The kids and I decided to look out on the street for better food choices while Mark waited with the bags. At the end of the ramp from the bus station we narrowly avoided stepping in a puddle of vomit. The whole experience left me desperately wanting a shower, but I settled for some Purell, coated everyone in it liberally, and found a KFC across the street. I’m all for sticking with the local cuisine and avoiding American chains, but no matter how hard I try, I just plain don’t like authentic Cantonese food, especially the kind that is sitting out in display cases in the tropical heat for hours before you eat it, especially when the choices are dominated by stewed chicken feet and other unappealing parts. Just not a big fan of lukewarm organ meats, I suppose.
Getting back on the bus was just as eventful as getting off. Despite the profusion of bus platforms in and near the station, we were told to cross the street, head right, and wait at a DiGicellular phone shop for our bus to Tanah Rata. Wondering if we’d been tricked into buying tickets for a ghost bus, we dutifully crossed the street and waited—and sure enough, the bus did come; in fact, it left on time.
That was the good part. We boarded what has got to be the only nasty, dirty, squeaky rattletrap bus in all Malaysia. The entire inside was coated in a layer of soot. There was a hatch in the roof near our seats that leaked when it rained. It made ominous noises every time it rounded a corner sharply or went over a bump. Actually, to be honest, it was still a much, much nicer bus than many we’ve been on in other countries—for example, India. It wasn’t overcrowded. It just wasn’t up to what we expected of a typical Malaysian bus.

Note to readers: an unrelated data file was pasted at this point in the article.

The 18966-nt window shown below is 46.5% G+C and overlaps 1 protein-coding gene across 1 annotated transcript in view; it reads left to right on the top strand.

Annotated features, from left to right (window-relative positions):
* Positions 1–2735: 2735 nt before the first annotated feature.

Nonetheless, the ride was uneventful until about an hour or two in, when all of a sudden, as we were tearing down the highway, there was a sharp, loud, sudden cracking noise like a gunshot and I felt a strange vibrating impact on my left elbow. I turned and saw a smash mark on the window I was sitting at, with long cracks reaching out from its centre in several directions. Half of the passengers stood up to see what had happened, murmuring and chatting, while the bus driver pulled over to the side of the road. There was some shattered glass along the edge of the window by my arm, but I didn’t seem to be hurt. I got out of the seat, along with Mark, and we moved one seat behind. The driver got out of the bus to see what had happened while all the passengers continued standing and speculating.
It turns out the hole in the window was made by a rock flung by a slingshot—and apparently this has happened before, because there were similar marks elsewhere on the side of the bus (although this was the first to hit a window). We drove on, and an hour later, at Tapah, the driver pulled into a repair depot, where mechanics inspected the damage and temporarily taped the window up with a sheet of black sticky paper to cover the cracked spot. Mark took photos of the window, which I'm in the midst of uploading; check the gallery later for that one and a batch of others, including one of the giant swimming lizard of Melaka.
The rest of the trip went relatively smoothly; we did arrive in the dark, but were able to pay a tout 5 ringgits to bring us to the hotel of our choice, where there was a family room available. More news about our stay here in the Cameron Highlands in a subsequent post!